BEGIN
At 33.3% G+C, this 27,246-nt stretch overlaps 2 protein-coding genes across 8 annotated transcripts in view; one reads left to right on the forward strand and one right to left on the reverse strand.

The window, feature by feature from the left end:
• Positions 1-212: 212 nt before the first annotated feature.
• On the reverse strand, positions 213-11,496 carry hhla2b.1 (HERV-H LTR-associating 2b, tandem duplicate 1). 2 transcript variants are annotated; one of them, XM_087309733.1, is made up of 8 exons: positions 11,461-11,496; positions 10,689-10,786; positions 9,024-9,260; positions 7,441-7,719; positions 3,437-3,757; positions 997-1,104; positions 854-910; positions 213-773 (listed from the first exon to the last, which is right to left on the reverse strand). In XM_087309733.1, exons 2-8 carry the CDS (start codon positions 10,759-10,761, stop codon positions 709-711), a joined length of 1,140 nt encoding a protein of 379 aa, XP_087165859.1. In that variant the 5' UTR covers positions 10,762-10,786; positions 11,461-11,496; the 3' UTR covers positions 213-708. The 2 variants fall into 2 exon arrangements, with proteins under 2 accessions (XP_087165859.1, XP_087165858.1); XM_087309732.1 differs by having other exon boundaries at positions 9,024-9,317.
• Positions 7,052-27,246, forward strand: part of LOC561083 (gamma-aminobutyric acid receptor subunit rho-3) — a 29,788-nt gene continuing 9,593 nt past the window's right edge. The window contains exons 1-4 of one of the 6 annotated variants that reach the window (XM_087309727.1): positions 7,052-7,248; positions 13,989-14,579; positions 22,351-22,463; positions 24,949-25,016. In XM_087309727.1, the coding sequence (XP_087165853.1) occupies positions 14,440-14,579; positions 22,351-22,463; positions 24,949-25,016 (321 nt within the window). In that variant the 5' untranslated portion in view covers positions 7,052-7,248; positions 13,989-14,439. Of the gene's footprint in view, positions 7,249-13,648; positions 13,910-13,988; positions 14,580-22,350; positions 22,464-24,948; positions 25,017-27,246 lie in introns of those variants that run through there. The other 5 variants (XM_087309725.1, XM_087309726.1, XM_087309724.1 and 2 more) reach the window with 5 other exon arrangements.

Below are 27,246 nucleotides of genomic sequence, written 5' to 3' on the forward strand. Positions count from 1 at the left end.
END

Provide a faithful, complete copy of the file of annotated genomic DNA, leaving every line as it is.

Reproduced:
At 33.3% G+C, this 27,246-nt stretch overlaps 2 protein-coding genes across 8 annotated transcripts in view; one reads left to right on the forward strand and one right to left on the reverse strand.

The window, feature by feature from the left end:
• Positions 1-212: 212 nt before the first annotated feature.
• On the reverse strand, positions 213-11,496 carry hhla2b.1 (HERV-H LTR-associating 2b, tandem duplicate 1). 2 transcript variants are annotated; one of them, XM_087309733.1, is made up of 8 exons: positions 11,461-11,496; positions 10,689-10,786; positions 9,024-9,260; positions 7,441-7,719; positions 3,437-3,757; positions 997-1,104; positions 854-910; positions 213-773 (listed from the first exon to the last, which is right to left on the reverse strand). In XM_087309733.1, exons 2-8 carry the CDS (start codon positions 10,759-10,761, stop codon positions 709-711), a joined length of 1,140 nt encoding a protein of 379 aa, XP_087165859.1. In that variant the 5' UTR covers positions 10,762-10,786; positions 11,461-11,496; the 3' UTR covers positions 213-708. The 2 variants fall into 2 exon arrangements, with proteins under 2 accessions (XP_087165859.1, XP_087165858.1); XM_087309732.1 differs by having other exon boundaries at positions 9,024-9,317.
• Positions 7,052-27,246, forward strand: part of LOC561083 (gamma-aminobutyric acid receptor subunit rho-3) — a 29,788-nt gene continuing 9,593 nt past the window's right edge. The window contains exons 1-4 of one of the 6 annotated variants that reach the window (XM_087309727.1): positions 7,052-7,248; positions 13,989-14,579; positions 22,351-22,463; positions 24,949-25,016. In XM_087309727.1, the coding sequence (XP_087165853.1) occupies positions 14,440-14,579; positions 22,351-22,463; positions 24,949-25,016 (321 nt within the window). In that variant the 5' untranslated portion in view covers positions 7,052-7,248; positions 13,989-14,439. Of the gene's footprint in view, positions 7,249-13,648; positions 13,910-13,988; positions 14,580-22,350; positions 22,464-24,948; positions 25,017-27,246 lie in introns of those variants that run through there. The other 5 variants (XM_087309725.1, XM_087309726.1, XM_087309724.1 and 2 more) reach the window with 5 other exon arrangements.

Below are 27,246 nucleotides of genomic sequence, written 5' to 3' on the forward strand. Positions count from 1 at the left end.